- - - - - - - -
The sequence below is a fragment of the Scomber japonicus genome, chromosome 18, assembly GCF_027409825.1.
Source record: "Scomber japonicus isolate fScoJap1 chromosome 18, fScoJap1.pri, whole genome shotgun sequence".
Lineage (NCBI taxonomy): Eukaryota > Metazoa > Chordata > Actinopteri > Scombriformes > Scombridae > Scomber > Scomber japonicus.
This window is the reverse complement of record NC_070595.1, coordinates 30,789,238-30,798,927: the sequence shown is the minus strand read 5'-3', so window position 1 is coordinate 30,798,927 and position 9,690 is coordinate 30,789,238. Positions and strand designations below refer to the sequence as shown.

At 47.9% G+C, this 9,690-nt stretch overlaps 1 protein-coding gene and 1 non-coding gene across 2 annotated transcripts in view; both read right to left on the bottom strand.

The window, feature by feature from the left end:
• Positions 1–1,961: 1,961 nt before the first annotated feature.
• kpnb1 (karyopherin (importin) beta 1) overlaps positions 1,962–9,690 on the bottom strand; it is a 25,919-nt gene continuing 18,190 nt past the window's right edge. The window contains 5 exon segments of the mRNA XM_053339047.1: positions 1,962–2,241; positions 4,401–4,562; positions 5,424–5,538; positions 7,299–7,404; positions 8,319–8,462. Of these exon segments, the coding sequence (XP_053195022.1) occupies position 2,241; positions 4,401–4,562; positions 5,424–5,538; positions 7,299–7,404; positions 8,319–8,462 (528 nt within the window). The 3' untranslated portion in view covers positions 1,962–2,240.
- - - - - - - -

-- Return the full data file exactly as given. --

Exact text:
The sequence below is a fragment of the Scomber japonicus genome, chromosome 18, assembly GCF_027409825.1.
Source record: "Scomber japonicus isolate fScoJap1 chromosome 18, fScoJap1.pri, whole genome shotgun sequence".
Lineage (NCBI taxonomy): Eukaryota > Metazoa > Chordata > Actinopteri > Scombriformes > Scombridae > Scomber > Scomber japonicus.
This window is the reverse complement of record NC_070595.1, coordinates 30,789,238-30,798,927: the sequence shown is the minus strand read 5'-3', so window position 1 is coordinate 30,798,927 and position 9,690 is coordinate 30,789,238. Positions and strand designations below refer to the sequence as shown.

At 47.9% G+C, this 9,690-nt stretch overlaps 1 protein-coding gene and 1 non-coding gene across 2 annotated transcripts in view; both read right to left on the bottom strand.

The window, feature by feature from the left end:
• Positions 1–1,961: 1,961 nt before the first annotated feature.
• kpnb1 (karyopherin (importin) beta 1) overlaps positions 1,962–9,690 on the bottom strand; it is a 25,919-nt gene continuing 18,190 nt past the window's right edge. The window contains 5 exon segments of the mRNA XM_053339047.1: positions 1,962–2,241; positions 4,401–4,562; positions 5,424–5,538; positions 7,299–7,404; positions 8,319–8,462. Of these exon segments, the coding sequence (XP_053195022.1) occupies position 2,241; positions 4,401–4,562; positions 5,424–5,538; positions 7,299–7,404; positions 8,319–8,462 (528 nt within the window). The 3' untranslated portion in view covers positions 1,962–2,240.